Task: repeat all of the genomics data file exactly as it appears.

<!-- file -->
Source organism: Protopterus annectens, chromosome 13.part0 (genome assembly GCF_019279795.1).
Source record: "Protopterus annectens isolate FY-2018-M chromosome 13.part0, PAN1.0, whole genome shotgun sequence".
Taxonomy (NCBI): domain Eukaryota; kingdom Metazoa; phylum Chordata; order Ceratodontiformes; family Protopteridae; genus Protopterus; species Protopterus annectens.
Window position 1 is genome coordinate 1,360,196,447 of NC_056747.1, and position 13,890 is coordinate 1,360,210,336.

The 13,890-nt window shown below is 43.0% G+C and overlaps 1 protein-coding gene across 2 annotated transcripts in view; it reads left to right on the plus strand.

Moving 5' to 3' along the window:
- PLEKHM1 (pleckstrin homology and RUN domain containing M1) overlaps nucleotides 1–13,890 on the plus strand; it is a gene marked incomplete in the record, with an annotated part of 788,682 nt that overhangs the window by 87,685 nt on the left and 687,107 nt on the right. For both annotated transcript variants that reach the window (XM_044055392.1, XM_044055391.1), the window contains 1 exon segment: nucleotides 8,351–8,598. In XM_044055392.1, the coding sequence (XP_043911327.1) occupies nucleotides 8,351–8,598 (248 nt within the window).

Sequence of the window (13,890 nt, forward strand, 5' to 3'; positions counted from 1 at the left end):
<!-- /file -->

Source organism: Protopterus annectens, chromosome 13.part0 (genome assembly GCF_019279795.1).
Source record: "Protopterus annectens isolate FY-2018-M chromosome 13.part0, PAN1.0, whole genome shotgun sequence".
Taxonomy (NCBI): domain Eukaryota; kingdom Metazoa; phylum Chordata; order Ceratodontiformes; family Protopteridae; genus Protopterus; species Protopterus annectens.
Window position 1 is genome coordinate 1,360,196,447 of NC_056747.1, and position 13,890 is coordinate 1,360,210,336.

The 13,890-nt window shown below is 43.0% G+C and overlaps 1 protein-coding gene across 2 annotated transcripts in view; it reads left to right on the plus strand.

Moving 5' to 3' along the window:
- PLEKHM1 (pleckstrin homology and RUN domain containing M1) overlaps nucleotides 1–13,890 on the plus strand; it is a gene marked incomplete in the record, with an annotated part of 788,682 nt that overhangs the window by 87,685 nt on the left and 687,107 nt on the right. For both annotated transcript variants that reach the window (XM_044055392.1, XM_044055391.1), the window contains 1 exon segment: nucleotides 8,351–8,598. In XM_044055392.1, the coding sequence (XP_043911327.1) occupies nucleotides 8,351–8,598 (248 nt within the window).

Sequence of the window (13,890 nt, forward strand, 5' to 3'; positions counted from 1 at the left end):